Neuromovement® and tbi/stroke
A person has a stroke, or suffers another form of serious brain injury. How can we best help them regain function? To answer that question, we first have to understand how the brain operates when it is functioning well.
How does the brain perform the functions of our daily life?
Whether it's eating, sitting, standing, or walking the brain organizes an incredible amount of information to do even the most basic tasks. A “simple” action like standing up requires the contraction and release of multiple groups of muscles with precise timing to perform the intended action. It’s a symphony of movement organized by the brain, made possible only because of the incredible density of neural connections, created primarily in childhood.
How are neural connections formed?
The neural connections needed to perform these functions of movement, cognition, and speech do not come prepackaged in the brain. They are formed by experience over a person’s lifetime, though much of the work is done in the first few years of life. Every experience a baby has - lifting an arm, kicking a leg, turning towards a sound - gives the brain information that allows it to create and further refine the neural map representing the different parts of the body and how those parts relate to one another. The more detailed that map becomes, the more complex the functions that the brain can perform.
How does brain injury or stroke affect those neural connections?
When there is a brain insult due to injury or stroke, neural connections are often damaged and/or lost. The neural map that the brain relied on to formulate and execute movement is now incomplete. This is why a stroke survivor might remember moving their arm but not be able to do the movement easily or even at all - some of the “pieces” involved in performing that action are missing.
How can new neural connections be formed?
Based on our current understanding of the science of neuroplasticity, we know that at any point in a person’s life new neural connections can be made. Neural connections that are lost due to injury have the potential to be mapped again. The process of doing so is the same as it was infancy - the brain’s attention to the experience of slow, gentle, and varied movement.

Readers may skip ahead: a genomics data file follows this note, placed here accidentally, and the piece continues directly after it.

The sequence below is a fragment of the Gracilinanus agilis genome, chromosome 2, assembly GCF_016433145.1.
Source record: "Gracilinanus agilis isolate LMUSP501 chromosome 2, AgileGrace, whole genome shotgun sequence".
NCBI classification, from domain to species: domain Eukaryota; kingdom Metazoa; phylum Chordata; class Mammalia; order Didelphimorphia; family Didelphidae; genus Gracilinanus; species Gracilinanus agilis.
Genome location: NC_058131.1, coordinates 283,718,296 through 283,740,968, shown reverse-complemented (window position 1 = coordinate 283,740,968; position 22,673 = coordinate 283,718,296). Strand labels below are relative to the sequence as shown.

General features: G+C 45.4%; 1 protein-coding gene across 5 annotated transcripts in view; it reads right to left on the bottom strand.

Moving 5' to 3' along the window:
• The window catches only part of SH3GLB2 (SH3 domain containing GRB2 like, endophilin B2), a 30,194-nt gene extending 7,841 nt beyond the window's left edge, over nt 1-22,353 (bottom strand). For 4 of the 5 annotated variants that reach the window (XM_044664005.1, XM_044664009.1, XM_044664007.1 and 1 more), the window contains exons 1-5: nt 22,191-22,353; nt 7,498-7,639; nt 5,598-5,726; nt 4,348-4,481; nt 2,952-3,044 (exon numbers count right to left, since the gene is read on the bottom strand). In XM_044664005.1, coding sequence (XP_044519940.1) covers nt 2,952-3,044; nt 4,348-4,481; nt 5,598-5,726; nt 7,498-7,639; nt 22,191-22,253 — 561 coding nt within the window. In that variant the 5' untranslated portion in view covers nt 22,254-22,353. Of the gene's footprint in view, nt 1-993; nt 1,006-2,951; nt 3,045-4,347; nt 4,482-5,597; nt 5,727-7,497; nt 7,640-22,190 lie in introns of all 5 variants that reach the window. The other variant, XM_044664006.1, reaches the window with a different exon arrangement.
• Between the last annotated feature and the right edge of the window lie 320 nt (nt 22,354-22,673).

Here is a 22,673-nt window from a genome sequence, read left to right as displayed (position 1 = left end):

A NeuroMovement® practitioner looks at movement from the perspective of the brain. The practitioner is trained in detecting possible holes in the neural map and facilitating new movement possibilities to generate new neural connections. Through careful observation, the practitioner determines what distinctions and relationships have been affected or lost, and uses gentle and varied movement to give the brain the information it needs to re-create those connections.
What sets NeuroMovement® apart from other interventions is the level of detail with which the practitioner operates. For example, exercises such as simply lifting a stroke-affected arm again and again in an attempt to regain function are not going to give the brain new or useful information - the movement is too complex, and there are too many potential missing connections. A practitioner focuses on smaller details - for example, how does the shoulder move relative to the ribs? Does the pelvis automatically shift weight to maintain balance as the arm is moved away from the body? - and works to form those individual connections. When those holes are “filled in”, the more complex action of lifting an arm becomes much easier. It is in this way that the practitioner guides the student through forming an increasing number of neural connections, over time allowing for easier movement at a greater degree of complexity and increased level of functioning.